MAY 2013

EyeWorld is the official news magazine of the American Society of Cataract & Refractive Surgery.

Issue link: https://digital.eyeworld.org/i/129516

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Page 75 of 86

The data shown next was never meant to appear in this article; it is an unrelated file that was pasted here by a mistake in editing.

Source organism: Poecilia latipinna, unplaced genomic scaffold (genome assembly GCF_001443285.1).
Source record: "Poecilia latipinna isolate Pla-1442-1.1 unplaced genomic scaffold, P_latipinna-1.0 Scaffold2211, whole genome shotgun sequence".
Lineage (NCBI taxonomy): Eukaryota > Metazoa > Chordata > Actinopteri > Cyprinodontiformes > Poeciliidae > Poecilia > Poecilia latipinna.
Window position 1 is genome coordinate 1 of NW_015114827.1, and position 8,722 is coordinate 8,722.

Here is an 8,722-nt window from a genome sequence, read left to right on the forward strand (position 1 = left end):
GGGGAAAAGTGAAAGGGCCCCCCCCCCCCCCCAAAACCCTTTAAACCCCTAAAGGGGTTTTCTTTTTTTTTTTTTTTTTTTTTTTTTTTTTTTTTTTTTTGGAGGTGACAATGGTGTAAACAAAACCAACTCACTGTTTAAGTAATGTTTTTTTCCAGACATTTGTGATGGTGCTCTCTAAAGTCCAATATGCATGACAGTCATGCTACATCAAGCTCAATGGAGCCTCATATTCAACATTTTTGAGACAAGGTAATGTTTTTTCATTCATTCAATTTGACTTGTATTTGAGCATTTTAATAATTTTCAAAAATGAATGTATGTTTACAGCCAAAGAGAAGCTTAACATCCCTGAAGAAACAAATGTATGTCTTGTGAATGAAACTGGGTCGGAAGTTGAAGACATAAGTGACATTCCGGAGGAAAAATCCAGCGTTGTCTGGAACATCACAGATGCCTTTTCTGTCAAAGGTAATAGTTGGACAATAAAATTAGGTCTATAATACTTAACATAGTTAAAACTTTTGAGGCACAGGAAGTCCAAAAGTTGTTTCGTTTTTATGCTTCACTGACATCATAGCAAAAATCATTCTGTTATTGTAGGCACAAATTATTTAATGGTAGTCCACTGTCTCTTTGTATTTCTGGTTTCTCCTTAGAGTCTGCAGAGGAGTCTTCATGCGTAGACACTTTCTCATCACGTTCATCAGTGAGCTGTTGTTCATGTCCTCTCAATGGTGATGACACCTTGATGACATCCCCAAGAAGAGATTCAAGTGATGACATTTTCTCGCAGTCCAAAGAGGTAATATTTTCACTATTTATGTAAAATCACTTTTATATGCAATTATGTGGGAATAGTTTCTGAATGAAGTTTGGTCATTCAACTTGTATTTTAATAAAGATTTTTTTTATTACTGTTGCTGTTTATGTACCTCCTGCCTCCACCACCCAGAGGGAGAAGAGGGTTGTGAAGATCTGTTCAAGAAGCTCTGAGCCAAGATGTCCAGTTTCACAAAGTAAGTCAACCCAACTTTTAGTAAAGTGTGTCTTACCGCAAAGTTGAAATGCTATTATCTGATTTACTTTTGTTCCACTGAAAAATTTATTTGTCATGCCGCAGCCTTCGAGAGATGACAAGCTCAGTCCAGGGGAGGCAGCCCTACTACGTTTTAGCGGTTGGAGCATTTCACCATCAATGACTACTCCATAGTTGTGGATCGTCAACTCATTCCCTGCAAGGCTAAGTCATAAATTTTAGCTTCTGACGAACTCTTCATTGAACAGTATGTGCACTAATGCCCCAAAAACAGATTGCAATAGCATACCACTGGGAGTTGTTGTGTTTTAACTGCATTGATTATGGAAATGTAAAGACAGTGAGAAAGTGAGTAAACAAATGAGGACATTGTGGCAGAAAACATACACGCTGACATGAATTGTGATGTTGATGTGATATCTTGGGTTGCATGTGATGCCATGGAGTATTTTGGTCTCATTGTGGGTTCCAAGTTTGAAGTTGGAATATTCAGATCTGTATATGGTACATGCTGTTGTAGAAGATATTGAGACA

Update on the latest in refractive cataract techniques and technologies 5 Two keys for maximizing outcomes with toric IOLs by Farrell C. "Toby" Tyson II, MD, FACS Rotational stability and spherical aberration correction are key to high levels of outcomes with toric IOLs T wo key elements to success with toric IOLs include postoperative rotational stability and excellent visual outcomes. These elements set up the surgeon for the best chances of success with toric IOL patients. Rotational stability Rotation of a toric lens can have a significant impact on vision. For example, a 4-degree rotation undercorrects the astigmatism by about 14%. With a 16-degree rotation, one achieves only half the intended cylinder correction, while a 30-degree rotation results in no cylindrical correction at all.1 We reviewed postoperative rotational stability in a recent prospective, multicenter clinical trial of a new, single-piece, hydrophobic acrylic toric IOL called the Tecnis Toric IOL (Abbott Medical Optics, Santa Ana, Calif.). This study, conducted at 14 investigational sites in the U.S. and Canada, was designed to evaluate safety and effectiveness, including the ability to reduce astigmatism. A total of 174 first eyes were implanted with the lenses. Overall, >93% of all first eyes had a change in axis of ≤5 degrees between stability visits (1-3 months and 3-6 months). This matches up well with the recent standards set by the American National Standards Institute (ANSI), which require that ≥90% of eyes have ≤5 degrees axis change between visits 3 months apart. (See article by Daniel Chang, MD, on page 4). The mean axis change, taking direction into account, was –1.35 degrees, and mean absolute change (regardless of direction) was 2.74 degrees. The rotational stability of these lenses can be attributed to the threepoint fixation with offset, forwardmounted, rigid haptics, as well as the long total diameter (13.0 mm) of the Tecnis Toric. Visual outcomes At six months, 97% of first eyes had monocular uncorrected distance visual acuity (UCDVA) of 20/40 or better; 41% were 20/20 or better. Best-corrected distance acuity (BCDVA) was 20/40 or better in all eyes. There was a 75% reduction in mean cylinder in the eyes implanted with the Tecnis Toric. Spectacle independence was also high with 80% reporting never needing to wear glasses for distance. I also find that the correction of spherical aberration permits an additional degree of forgiveness, providing surprisingly good acuity even in the occasional case of residual sphere and cylinder. Better correction of SA provides crisper vision, making the lens more forgiving of minor power calculation errors. This becomes particularly important in the presence of disease processes characterized by a loss of contrast acuity, such as macular degeneration and epi-retinal membrane, where preserving contrast acuity is paramount. In my opinion, toric IOLs represent the best option for excellent uncorrected distance vision in patients with more than 1.0 to 1.5 D of astigmatism. The more choices we have in toric lens technology, in terms of the material, design, and spherical aberration correction, the better selection we can make for our astigmatic cataract patients. Dr. Tyson is in private practice, Cape Coral Eye Center, Cape Coral, Fla. He can be contacted at 239-542-2020 or tysonfc@hotmail.com. References 1. Wolff J (2007) presented at AAD Congress, Duesseldorf, Germany 2. Artal P, Alcon E, Villegas E. Spherical aberration in young subjects with high visual acuity. Presented at: European Society of Cataract and Refractive Surgeons meeting, September 9-13, 2006; London. Paper 558. 3. Smith G, Cox MJ, Calver R, Garner LF. The spherical aberration of the crystalline lens of the human eye. Vision Res 2001;41:235-43. Reduction of effectiveness as a toric lens is rotated Farrell C. "Toby" Tyson II, MD, FACS " The more choices we have in toric lens technology, in terms of the material, design, and spherical aberration correction, the better selection we can make for our astigmatic cataract patients. " Rotational stability data from the AMO toric IOL multicenter trial Source all: Farrell C. "Toby" Tyson II, MD, FACS

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